This is a minor attempt to modify Condorcet methods in a simple way to become more responsive to broader consensus and supermajority power. It’s sort of like the reverse of STAR and may already be a system that I don’t know the name of. In my opinion, the majority criterion is not necessarily a good thing in itself, since it enables tyrannical majorities to force highly divisive candidates to win elections, which is why I’ve been trying pretty actively to find some way to escape it.

For the moment I will assume that a Condorcet winner exists in every relevant case, and otherwise defer the replacement to another system.

First, find the Condorcet winner, which will be called the “primary” Condorcet winner. Next, find the “secondary” Condorcet winner, which is the Condorcet winner from the same ballots where the primary Condorcet winner is removed everywhere.

Define the Borda difference from B to A on a ballot as the signed difference in their ranks. For example, the Borda difference from B to A on the ballot A>B>C>D is +1, and on C>B>D>A is -2.

If A and B are the primary and secondary Condorcet winners, respectively, then we tally all of the Borda differences from B to A. If the difference is positive (or above some threshold), then A wins, and if it is negative or zero (or not above the threshold), then B wins.

For example, consider the following election:

A>B>C>D [30%]

A>B>D>C [21%]

C>B>D>A [40%]

D>B>C>A [9%]

In this case, A is a highly divisive majoritarian candidate and is the primary Condorcet winner. B is easily seen to be the secondary Condorcet winner. The net Borda difference from B to A is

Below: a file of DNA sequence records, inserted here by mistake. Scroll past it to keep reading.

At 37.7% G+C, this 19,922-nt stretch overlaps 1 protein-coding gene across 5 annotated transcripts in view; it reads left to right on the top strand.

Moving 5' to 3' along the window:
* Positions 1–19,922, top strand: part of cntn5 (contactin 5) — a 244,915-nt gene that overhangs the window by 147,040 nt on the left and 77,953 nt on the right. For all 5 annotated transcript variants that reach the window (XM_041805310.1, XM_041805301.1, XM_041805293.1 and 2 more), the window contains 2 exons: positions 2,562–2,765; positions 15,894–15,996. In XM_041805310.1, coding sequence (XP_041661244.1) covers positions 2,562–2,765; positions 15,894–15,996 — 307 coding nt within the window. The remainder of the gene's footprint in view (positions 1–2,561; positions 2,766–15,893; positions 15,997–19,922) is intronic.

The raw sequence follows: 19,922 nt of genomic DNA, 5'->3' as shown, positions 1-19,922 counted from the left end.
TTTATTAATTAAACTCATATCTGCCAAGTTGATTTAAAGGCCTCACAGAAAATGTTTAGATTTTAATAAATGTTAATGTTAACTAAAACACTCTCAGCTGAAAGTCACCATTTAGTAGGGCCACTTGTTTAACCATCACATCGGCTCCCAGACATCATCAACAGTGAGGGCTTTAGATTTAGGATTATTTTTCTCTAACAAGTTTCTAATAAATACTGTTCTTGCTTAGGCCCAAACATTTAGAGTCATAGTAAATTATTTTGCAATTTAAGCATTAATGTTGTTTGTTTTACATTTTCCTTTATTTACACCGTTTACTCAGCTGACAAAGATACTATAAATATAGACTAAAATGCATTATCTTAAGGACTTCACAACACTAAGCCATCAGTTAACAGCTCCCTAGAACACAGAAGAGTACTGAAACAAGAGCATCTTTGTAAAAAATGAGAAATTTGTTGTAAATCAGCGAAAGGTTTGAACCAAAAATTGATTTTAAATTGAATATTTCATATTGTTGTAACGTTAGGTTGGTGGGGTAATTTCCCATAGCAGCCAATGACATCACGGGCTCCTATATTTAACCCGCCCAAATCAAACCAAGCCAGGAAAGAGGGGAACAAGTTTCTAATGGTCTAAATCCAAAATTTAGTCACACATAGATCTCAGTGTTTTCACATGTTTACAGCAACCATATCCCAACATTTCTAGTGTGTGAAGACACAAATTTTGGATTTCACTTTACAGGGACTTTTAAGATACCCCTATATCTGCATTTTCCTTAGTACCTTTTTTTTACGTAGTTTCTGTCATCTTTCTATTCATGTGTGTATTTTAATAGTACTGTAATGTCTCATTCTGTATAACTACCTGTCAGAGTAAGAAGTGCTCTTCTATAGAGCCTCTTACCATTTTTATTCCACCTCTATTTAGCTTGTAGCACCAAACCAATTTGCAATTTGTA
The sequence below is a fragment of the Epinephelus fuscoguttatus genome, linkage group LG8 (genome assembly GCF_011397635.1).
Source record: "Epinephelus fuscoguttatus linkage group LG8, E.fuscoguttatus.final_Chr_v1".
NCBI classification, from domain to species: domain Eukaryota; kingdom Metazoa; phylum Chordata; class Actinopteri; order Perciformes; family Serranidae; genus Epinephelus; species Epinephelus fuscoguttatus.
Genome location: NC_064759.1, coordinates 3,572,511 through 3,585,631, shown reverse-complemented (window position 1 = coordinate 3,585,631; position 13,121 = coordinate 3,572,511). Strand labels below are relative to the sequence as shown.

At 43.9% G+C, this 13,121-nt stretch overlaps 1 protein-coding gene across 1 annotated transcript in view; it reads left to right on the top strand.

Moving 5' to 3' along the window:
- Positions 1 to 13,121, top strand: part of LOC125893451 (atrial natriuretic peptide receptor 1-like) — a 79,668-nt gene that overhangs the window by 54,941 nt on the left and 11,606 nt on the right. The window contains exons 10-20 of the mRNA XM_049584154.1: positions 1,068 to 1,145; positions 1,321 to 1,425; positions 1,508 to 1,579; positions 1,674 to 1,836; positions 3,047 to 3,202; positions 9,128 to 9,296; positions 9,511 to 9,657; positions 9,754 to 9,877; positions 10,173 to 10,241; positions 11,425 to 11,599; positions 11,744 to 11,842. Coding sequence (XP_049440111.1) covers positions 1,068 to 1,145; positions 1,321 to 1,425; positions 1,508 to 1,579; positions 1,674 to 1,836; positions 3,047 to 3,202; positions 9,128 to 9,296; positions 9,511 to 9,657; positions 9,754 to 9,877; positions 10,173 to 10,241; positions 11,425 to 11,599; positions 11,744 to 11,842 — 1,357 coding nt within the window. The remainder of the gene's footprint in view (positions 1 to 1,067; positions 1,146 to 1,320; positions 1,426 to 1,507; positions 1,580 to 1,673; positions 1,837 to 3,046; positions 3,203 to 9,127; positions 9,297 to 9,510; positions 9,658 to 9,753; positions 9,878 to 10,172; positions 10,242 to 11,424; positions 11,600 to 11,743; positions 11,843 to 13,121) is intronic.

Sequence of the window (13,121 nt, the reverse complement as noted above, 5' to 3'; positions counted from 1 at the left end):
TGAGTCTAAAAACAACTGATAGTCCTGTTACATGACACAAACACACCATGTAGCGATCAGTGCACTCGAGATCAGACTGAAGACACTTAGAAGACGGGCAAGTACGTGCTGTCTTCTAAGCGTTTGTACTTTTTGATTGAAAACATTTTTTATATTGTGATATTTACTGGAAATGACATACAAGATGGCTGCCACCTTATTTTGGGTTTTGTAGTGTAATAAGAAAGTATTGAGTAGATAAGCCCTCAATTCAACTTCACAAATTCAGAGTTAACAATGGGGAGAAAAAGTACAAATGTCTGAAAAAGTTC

(0.3+0.21)-2(0.4+0.09)<0

Therefore B would be chosen as the winner in this case.

Some notes about this method:

It certainly does not satisfy the Condorcet criterion, nor does it satisfy the majority criterion. These are both necessarily sacrificed in an attempt to prevent highly divisive candidates from winning the election. It does reduce to majority rule in the case of two candidates, and it does satisfy the Condorcet loser criterion, as well as monotonicity and is clearly polynomial time. It can also be modified to use some other metric in the runoff based on the ballot-wise Borda differences.

Continuing with the above example, suppose that the divisive majority attempts to bury B, which is the top competitor to A.

This will change the ballots to something like

A>C>D>B [30%]

A>D>C>B [21%]

C>B>D>A [40%]

D>B>C>A [9%]

And if the described mechanism is used in this case, we will find instead that C is elected. So burial has backfired if B is "honestly" preferred over C by the divisive majority, and they would have been better off indicating their honest preference and electing B.

And again, suppose that the divisive majority decides to bury the top two competitors to A, namely B and C, below D, keeping the order of honest preference between them. We will find

A>D>B>C [30%]

A>D>B>C [21%]

C>B>D>A [40%]

D>B>C>A [9%]

In this case, the secondary Condorcet winner is D, and the mechanism will in fact elect D, again a worse outcome for the tactical voters.

Finally, suppose that they swap the order of honest preference and vote as

A>D>C>B [30%]

A>D>C>B [21%]

C>B>D>A [40%]

D>B>C>A [9%]

Still this elects D.

As a general description, this method will elect the Condorcet winner unless they are too divisive, in which case it will elect the secondary Condorcet winner, which will necessarily be less divisive. I believe that choosing the runoff to be between the primary and secondary Condorcet winners should maintain much of the stability of Condorcet methods, while the Borda runoff punishes burial and simultaneously addresses highly divisive candidates.